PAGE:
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Sunset affirmation

More and more I am able to deftly search through the face-up pieces of this language and fit together interlocking phrases to express responses, questions, musings and exclamations which I share with relative accuracy with the people I’m interacting with in Karaga. My tires are being consistently pumped by both my EWB coach Don, and my coworkers at the Ministry of Food and Agriculture office, but I still strain to learn new words and sentences to mix and match. How unfair does it seem that just as I am getting the hang of this newly-cherished language I am also getting ready to leave? Very.  My work and life is pushed and shoved in order as I slowly trim the edges and wrap up my placement. There are still countless conversations I have not had with my family, but our mutual facility for communication has increased so much you would not have recognised us as the same awkward mimes from 4 months previous. But I yearn for a true sign that I have progressed, and it’s hard to get a straight answer from people when they are comparing you to the other foreigners they have met, who usually stopped right before or after learning how to say “good morning”. Considering my high standards, I’m pleased but not content.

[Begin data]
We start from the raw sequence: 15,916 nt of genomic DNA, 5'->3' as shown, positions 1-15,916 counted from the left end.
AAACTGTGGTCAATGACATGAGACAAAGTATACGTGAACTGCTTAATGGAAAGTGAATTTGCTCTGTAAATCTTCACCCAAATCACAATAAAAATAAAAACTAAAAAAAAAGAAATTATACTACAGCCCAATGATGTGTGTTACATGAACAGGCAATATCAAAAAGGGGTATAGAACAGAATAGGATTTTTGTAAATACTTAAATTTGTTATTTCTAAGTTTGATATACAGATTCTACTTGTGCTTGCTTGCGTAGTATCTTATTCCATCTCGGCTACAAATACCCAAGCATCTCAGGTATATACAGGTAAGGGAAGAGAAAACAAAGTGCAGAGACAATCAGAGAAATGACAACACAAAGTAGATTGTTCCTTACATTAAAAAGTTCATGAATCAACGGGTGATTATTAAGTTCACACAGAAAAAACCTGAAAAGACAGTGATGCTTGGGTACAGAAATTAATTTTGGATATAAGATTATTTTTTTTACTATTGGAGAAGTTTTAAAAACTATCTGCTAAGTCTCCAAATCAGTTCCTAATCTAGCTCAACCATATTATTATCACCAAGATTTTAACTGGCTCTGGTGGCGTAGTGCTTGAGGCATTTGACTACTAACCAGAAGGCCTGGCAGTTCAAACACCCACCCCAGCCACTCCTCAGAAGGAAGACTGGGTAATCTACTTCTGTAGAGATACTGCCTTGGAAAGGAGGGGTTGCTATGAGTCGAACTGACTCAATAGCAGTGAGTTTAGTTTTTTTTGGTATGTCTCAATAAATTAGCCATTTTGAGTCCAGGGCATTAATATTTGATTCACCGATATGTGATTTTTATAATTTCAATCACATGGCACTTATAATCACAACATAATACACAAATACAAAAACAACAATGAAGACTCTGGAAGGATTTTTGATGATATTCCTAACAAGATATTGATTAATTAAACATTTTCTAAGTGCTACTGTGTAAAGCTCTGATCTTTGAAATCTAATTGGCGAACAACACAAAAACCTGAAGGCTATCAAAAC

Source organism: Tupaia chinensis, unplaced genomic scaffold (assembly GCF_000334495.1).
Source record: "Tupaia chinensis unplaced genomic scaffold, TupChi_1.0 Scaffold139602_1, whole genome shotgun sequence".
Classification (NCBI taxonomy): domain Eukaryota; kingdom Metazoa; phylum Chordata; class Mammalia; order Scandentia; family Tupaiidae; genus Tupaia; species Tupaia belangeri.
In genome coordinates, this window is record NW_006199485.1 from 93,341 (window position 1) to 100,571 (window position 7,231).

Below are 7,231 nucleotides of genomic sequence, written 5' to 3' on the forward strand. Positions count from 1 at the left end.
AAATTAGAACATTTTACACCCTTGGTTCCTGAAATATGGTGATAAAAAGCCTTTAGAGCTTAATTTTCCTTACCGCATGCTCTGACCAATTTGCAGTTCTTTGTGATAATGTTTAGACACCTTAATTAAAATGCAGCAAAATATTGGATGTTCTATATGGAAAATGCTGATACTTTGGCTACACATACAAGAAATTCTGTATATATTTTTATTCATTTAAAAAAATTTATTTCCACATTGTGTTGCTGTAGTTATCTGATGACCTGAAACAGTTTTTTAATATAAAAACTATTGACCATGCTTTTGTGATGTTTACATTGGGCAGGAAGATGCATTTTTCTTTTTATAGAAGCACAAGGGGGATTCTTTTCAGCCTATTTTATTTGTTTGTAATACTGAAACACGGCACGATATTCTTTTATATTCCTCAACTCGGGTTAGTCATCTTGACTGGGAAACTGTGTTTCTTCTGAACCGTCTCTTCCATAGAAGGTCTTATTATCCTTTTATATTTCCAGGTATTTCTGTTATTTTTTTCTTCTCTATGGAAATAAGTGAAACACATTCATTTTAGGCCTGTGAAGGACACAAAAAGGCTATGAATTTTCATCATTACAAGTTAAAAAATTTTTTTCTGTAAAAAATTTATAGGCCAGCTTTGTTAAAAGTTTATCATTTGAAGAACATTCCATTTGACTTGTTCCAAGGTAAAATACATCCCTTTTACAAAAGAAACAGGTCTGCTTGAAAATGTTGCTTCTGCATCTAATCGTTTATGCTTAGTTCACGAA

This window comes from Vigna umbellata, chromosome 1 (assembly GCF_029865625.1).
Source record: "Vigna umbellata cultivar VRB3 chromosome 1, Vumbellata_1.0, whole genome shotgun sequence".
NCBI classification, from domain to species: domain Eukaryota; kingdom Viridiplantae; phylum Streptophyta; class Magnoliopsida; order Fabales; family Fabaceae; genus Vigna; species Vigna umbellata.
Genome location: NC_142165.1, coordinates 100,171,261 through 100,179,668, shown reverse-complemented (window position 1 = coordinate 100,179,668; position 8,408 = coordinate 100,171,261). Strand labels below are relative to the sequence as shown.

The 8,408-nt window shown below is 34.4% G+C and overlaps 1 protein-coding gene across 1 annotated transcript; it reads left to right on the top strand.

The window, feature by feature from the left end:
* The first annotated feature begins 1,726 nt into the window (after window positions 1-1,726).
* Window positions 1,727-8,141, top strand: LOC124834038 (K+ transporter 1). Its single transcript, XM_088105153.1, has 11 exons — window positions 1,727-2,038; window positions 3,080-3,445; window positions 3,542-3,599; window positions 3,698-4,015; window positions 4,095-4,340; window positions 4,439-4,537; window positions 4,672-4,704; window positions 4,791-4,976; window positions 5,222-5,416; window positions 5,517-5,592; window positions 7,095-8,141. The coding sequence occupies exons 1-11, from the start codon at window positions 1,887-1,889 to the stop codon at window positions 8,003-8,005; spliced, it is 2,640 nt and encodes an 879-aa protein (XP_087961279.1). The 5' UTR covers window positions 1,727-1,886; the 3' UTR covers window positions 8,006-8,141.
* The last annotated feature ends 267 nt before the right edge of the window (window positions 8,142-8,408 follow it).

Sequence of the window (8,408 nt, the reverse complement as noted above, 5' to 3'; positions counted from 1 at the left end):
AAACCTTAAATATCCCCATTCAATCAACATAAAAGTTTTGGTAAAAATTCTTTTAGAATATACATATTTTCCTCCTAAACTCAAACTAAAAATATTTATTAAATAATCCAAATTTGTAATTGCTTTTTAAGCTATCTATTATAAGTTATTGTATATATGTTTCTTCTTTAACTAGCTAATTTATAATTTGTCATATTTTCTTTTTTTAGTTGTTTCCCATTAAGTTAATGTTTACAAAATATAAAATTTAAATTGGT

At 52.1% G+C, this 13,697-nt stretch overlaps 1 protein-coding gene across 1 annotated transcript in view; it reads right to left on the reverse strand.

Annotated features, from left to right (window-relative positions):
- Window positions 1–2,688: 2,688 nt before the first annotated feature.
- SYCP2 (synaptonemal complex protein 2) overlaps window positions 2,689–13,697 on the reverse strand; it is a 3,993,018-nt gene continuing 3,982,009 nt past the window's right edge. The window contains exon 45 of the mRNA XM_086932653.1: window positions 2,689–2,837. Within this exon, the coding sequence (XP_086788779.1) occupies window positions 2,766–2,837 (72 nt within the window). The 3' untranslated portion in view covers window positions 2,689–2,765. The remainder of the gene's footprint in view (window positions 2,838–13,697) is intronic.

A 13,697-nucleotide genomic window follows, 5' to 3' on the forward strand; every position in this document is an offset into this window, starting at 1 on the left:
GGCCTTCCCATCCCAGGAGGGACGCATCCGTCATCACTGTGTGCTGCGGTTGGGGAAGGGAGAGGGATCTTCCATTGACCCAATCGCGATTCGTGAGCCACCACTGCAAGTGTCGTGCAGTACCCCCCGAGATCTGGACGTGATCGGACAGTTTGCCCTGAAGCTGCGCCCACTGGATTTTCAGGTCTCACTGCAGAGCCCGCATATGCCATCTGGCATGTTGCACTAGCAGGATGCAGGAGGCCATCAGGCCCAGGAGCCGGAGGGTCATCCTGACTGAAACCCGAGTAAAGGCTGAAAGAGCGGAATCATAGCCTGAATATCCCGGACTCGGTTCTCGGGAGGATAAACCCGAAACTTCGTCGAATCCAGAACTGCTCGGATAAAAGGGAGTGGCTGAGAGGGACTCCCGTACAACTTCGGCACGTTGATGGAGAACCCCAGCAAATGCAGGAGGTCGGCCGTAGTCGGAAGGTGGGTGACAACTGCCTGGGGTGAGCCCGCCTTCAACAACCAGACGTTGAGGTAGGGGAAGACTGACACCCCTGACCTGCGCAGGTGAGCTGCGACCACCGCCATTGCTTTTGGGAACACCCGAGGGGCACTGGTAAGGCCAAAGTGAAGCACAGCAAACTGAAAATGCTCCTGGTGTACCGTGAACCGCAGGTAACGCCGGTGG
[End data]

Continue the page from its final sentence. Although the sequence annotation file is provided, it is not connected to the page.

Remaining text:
As I am spending the last hours of one last glorious day in the sun with Arimiyaw, who is now in Tamale and studying in his marketing courses, we are talking with shop owners and college students and each other, and suddenly, he turns to me and mentions, “You’ve really improved. Your Dagbani would not have allowed this some few months ago.” And suddenly, the hot sun is just that much more friendly, and the fluttering leaves dance patterns on our footsteps and as the sun sets on my time in Ghana, I internally glow, and externally say “Mpaaya”, thank you.